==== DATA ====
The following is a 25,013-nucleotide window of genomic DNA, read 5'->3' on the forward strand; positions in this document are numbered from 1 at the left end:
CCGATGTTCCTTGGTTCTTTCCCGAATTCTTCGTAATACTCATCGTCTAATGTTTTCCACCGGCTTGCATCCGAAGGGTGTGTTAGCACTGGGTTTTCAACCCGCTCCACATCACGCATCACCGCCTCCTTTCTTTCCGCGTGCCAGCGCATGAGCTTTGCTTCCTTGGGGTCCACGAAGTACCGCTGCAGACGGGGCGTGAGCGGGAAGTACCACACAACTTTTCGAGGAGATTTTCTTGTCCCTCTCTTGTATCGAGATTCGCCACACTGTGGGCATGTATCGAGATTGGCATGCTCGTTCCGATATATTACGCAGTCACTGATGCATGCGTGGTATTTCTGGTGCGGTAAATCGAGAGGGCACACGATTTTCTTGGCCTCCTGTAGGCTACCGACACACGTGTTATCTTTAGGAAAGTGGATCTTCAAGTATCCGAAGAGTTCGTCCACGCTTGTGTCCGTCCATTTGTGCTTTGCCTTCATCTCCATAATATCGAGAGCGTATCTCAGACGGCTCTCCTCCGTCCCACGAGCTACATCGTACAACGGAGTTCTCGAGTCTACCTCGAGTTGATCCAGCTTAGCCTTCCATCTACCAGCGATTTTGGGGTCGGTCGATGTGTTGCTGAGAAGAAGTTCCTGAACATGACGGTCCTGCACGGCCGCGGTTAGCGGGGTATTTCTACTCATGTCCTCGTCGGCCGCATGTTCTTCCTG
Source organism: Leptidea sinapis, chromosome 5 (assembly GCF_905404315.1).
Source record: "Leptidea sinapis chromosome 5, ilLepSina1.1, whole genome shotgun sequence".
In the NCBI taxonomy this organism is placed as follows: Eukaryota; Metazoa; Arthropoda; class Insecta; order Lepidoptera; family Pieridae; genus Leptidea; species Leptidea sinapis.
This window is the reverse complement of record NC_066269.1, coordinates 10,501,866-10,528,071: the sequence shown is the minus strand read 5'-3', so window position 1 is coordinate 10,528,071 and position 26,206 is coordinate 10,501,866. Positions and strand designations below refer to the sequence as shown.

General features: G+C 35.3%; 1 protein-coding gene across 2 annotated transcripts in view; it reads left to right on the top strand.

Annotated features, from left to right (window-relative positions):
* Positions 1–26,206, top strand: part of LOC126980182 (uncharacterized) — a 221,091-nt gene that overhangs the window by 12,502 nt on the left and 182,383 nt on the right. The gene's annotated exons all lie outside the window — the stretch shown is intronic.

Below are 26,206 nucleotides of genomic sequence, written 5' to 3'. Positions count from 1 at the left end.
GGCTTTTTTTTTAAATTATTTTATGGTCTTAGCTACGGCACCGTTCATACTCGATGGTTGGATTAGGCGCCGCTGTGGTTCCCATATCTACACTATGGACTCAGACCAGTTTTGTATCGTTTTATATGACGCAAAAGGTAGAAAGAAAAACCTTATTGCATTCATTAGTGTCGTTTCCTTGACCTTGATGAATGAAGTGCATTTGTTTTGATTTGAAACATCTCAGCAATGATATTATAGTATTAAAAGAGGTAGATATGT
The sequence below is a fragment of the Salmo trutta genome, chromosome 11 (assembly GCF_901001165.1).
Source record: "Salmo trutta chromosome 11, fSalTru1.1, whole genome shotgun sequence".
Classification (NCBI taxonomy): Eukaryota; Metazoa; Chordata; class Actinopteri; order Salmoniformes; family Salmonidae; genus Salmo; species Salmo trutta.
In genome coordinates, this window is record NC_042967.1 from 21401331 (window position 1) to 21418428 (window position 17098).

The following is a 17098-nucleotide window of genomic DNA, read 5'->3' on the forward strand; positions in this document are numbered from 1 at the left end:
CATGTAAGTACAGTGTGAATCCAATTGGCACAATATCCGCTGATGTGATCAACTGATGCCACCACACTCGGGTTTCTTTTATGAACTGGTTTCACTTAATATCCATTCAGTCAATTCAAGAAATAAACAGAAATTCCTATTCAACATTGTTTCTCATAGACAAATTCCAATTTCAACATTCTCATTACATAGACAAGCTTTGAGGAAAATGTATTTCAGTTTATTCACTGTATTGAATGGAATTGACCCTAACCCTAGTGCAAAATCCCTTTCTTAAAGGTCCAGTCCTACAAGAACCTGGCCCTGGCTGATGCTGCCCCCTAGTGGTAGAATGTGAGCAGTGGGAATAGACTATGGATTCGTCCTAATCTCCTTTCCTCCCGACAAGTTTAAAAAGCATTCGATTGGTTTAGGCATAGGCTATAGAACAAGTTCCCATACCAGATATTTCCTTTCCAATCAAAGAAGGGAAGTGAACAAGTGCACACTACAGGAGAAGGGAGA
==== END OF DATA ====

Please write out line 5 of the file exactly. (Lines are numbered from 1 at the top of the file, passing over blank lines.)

In the NCBI taxonomy this organism is placed as follows: Eukaryota; Metazoa; Arthropoda; class Insecta; order Lepidoptera; family Pieridae; genus Leptidea; species Leptidea sinapis.